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Monday, September 8, 2008

Woe is We

The year has barely begun, yet I am already somewhat disheartened that an off-campus party attracted new students on move-in day (can't we give them 24 hours to settle in?). I am chagrined that Student Conduct Board is already two weeks behind because of early-year alcohol incidents. I am worn down by the rhetoric of a few, who passionately fight for their rights to drink. I begin this week facing an alumna complaint about drunk and boorish behavior from our students at the football game on Friday. But I have been here before.

In the sea of all all of this there is one bright light. A first year student named Natalie approached me about starting a Gordie alcohol awareness peer group chapter on campus to battle, at the student level, the dangerous consequences of alcohol and hazing. Manna from heaven...

The only truth I can really can state unequivocally is that alcohol and the behavior that comes with it takes up far too much time and energy. It seems to be the one topic with no answer and the one consistent topic that pits administrators versus students.

So, here are my thoughts and feelings on alcohol today. Some of these are in direct conflict with others:

1. Whether the drinking age is 16, 21, or 18, the American culture is one that holds up binge drinking as a rite of passage, especially during the college years, but even well beyond. If the drinking age were 18 it would be the early 1980's all over again. The European model of drinking at all ages wouldn't work here because our culture glorifies alcohol and partying.
2. Students will get drunk and intoxicated and sometimes that is fun. Prohibition doesn't work and isn't educational. Modeling responsible drinking and communicating to students that first and foremost, their health and safety is the most important issue, is the University's approach.
3. Around 1,700 college students die each year in alcohol-related accidents. While I feel like saying "go ahead and drink, see if I care..." that stat is pretty haunting. I do care.
4. Only a third of students do most of the drinking. The other two-thirds often have to live with the consequences.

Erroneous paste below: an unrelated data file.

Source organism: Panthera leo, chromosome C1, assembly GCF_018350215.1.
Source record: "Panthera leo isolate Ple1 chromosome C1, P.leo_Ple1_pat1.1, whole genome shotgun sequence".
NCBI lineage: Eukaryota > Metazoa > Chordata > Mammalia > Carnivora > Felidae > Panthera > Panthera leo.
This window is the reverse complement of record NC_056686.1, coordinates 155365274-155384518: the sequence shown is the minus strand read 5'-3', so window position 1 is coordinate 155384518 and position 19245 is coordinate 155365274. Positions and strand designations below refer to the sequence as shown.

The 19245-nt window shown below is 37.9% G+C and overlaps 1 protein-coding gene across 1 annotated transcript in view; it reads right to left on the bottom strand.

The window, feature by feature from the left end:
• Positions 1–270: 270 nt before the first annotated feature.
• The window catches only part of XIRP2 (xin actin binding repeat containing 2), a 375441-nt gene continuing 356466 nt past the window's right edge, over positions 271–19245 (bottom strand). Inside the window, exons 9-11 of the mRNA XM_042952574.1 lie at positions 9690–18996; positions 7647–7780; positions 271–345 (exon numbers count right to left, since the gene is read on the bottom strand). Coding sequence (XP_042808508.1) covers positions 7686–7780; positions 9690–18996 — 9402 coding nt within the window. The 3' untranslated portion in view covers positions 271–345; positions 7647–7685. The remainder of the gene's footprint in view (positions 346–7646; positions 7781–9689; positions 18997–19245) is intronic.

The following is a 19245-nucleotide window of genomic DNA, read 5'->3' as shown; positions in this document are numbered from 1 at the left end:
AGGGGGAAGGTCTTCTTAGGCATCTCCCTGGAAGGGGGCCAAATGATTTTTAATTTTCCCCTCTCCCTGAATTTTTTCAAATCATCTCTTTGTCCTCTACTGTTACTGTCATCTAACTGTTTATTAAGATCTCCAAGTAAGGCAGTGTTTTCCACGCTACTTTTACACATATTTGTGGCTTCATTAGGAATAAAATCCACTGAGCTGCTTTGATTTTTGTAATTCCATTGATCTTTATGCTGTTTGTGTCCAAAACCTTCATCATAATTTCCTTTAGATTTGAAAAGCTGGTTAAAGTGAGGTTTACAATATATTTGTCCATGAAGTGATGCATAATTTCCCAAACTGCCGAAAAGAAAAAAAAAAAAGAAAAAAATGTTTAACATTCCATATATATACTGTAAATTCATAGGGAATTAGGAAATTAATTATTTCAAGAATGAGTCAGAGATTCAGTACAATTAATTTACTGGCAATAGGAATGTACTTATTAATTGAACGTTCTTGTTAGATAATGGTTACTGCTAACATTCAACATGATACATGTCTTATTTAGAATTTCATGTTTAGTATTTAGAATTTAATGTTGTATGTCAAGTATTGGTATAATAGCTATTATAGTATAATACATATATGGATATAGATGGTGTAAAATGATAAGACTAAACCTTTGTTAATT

5. Why is alcohol so important to people anyway? (Rhetorical question.)
6. Students underestimate the moral liability that administrators feel about this issue. We are often criticized for not wanting to be sued. If we are sued, it hurts EVERYONE from our University community. The endowment doesn't belong to the administration. What administrators fear most is meeting with family members of a student who has died senselessly because of alcohol.
7. Universities that receive federal funds have to have an alcohol policy and show they enforce it in order to receive funds. Schools that have alcohol policies and don't enforce them are in for trouble.
9. Trinity's alcohol policy is well-reasoned, thoughtful, and pretty liberal. This is a national issue, not just Trinity's.
10. It would be nice if students could sit in their dorm rooms and have a beer or glass of wine while enjoying a DVD from Netflix.
11. The five strategies that have been shown to work in approaching alcohol problems are offering alternatives, showing students that not everyone is drinking, restricting alcohol promotions, limiting availablity, and increasing enforcement of policies.
12. The Trinity Alcohol Cooalition is open to anyone. E-mail to join.


ELK said...

well written ~ sobering(I couldn't help that)facts for sure. The "it could never happen to me" mentality is a big factor with many of these issues.

David your 2004 article was a jolt of real life that many of us have experienced either first hand in our families or with friends. I do not have an answer but I appreciate your efforts.

NatureMom said...

Very well written response to an issue that has been around forever and will probably never be solved. The drinking age was 18 when I went to college, and there was just as much binge drinking. The only difference was that more of it stayed on campus (a plus...less drunk driving), we didn't have to hide it, and more students, who otherwise wouldn't have disobeyed the law, were able to join in the binges. There are no good answers because, as you say, our culture glorifies binge drinking. For some reason, drinking responsibly doesn't seem to be an option.

P.S. I love and agree with your idea of "heaven"!